As investors it’s important to understand the risks as they relate to individual companies. But unfortunately it’s very difficult to quantify those effects.
You know, the question of what are the catalysts to drive stocks higher to me would include [the fact that] investor sentiment needs to regain its footing after the back and forth we’ve seen in recent months. That would probably need to originate through incremental positive underlying data points, reinforcing to investors that the economy is not headed for a recession in 2019. At least to this point most signs continue to point to a healthy economic backdrop.
The second major catalyst could be corporate profitability above market expectations. In my view corporate profits are ultimately what drive stock returns. And here I’d like to set the narrative, it’s best to begin with the starting point, and that is the 2018 corporate profit trends. 2018 is shaping up to be one of the strongest years on record for profit growth, with expectations of around 25%. So from a historical perspective this level of growth is unusual from what most investors would assume is the mature part of the cycle.
Normally, growth of this magnitude would be much more consistent with what you see in the early stages of recovery. And I would say with the growth in 2018 it was balanced. It was supported by about 8% revenue growth, improved operating margins, tax reform, and capital management, in particular share buybacks. So when you think about the equity selloff in the final months of 2018 we think one of the primary reasons was likely attributed to a readjustment of 2019 earnings growth expectations.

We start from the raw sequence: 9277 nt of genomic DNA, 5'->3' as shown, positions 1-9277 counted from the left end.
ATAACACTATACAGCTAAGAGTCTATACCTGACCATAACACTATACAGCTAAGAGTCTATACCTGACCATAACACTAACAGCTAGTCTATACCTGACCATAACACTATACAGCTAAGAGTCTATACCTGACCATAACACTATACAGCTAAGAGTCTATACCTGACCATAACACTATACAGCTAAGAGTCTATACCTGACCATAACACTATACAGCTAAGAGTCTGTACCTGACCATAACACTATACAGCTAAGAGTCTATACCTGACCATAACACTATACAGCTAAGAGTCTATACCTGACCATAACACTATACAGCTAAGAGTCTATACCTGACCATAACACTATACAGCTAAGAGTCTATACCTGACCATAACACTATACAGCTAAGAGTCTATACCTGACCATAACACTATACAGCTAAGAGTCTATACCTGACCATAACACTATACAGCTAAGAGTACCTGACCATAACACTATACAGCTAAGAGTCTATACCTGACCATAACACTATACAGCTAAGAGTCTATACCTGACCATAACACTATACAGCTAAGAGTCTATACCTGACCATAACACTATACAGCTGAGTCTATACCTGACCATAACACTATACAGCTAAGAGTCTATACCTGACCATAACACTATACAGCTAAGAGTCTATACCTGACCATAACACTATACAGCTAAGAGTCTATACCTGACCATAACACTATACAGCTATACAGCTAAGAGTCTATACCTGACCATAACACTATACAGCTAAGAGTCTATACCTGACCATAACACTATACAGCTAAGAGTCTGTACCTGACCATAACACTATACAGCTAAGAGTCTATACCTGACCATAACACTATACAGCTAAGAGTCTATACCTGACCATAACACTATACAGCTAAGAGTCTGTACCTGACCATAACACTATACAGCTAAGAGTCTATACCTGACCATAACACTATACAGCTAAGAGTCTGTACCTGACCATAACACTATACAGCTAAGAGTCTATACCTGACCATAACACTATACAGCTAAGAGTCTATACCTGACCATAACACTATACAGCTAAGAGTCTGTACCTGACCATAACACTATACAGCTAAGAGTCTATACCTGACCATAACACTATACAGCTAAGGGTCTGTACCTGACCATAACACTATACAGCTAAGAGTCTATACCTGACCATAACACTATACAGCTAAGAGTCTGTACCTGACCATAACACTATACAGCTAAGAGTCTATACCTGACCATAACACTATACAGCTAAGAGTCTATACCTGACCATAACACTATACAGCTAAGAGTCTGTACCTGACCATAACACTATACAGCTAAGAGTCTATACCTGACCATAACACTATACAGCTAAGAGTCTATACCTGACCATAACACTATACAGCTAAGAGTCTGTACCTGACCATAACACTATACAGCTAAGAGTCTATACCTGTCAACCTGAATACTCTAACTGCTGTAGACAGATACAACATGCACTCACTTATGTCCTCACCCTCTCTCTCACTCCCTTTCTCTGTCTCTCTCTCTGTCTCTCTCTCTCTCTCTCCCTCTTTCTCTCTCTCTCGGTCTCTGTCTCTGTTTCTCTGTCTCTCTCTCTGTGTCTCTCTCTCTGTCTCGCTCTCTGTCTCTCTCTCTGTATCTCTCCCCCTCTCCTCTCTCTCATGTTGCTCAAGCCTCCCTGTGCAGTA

Analyst estimates of profitability have moderated a bit from that, call it 8% to 9% range to about 7%. You know, for the S&P 500 the consensus earnings per share is roughly in the mid 170s at this point. To me the assumptions underlying the consensus are not herculean. Revenue growth assumptions of, say, 5% or so seem reasonable, and take into account a lot of that backdrop uncertainty that we’ve seen: slowing foreign economies, a stronger dollar, among other things, like the weakening U.S. housing market.
On the margin side companies usually benefit from economies of scale and productivity enhancements over time, but 2019 expectations seem to assume very modest or stable operating margin numbers, just given rising input costs related to wages and supply costs. And just a note here, as it relates to these line item expenses, we’ve seen some moderation in pressures in recent months which could help margins in coming quarters relative to expectations.
The one other assumption worth mentioning: companies have cash. In addition to raising dividends, they’re on target to repurchase over $700 billion in common stock in 2018, and that number likely increases in 2019 barring unusual circumstances. So for many companies, EPS could be boosted by a few percentage points. I think we’re entering 2019 with reasonable earnings expectations by investors with decelerating growth trends appropriately implied in assumptions.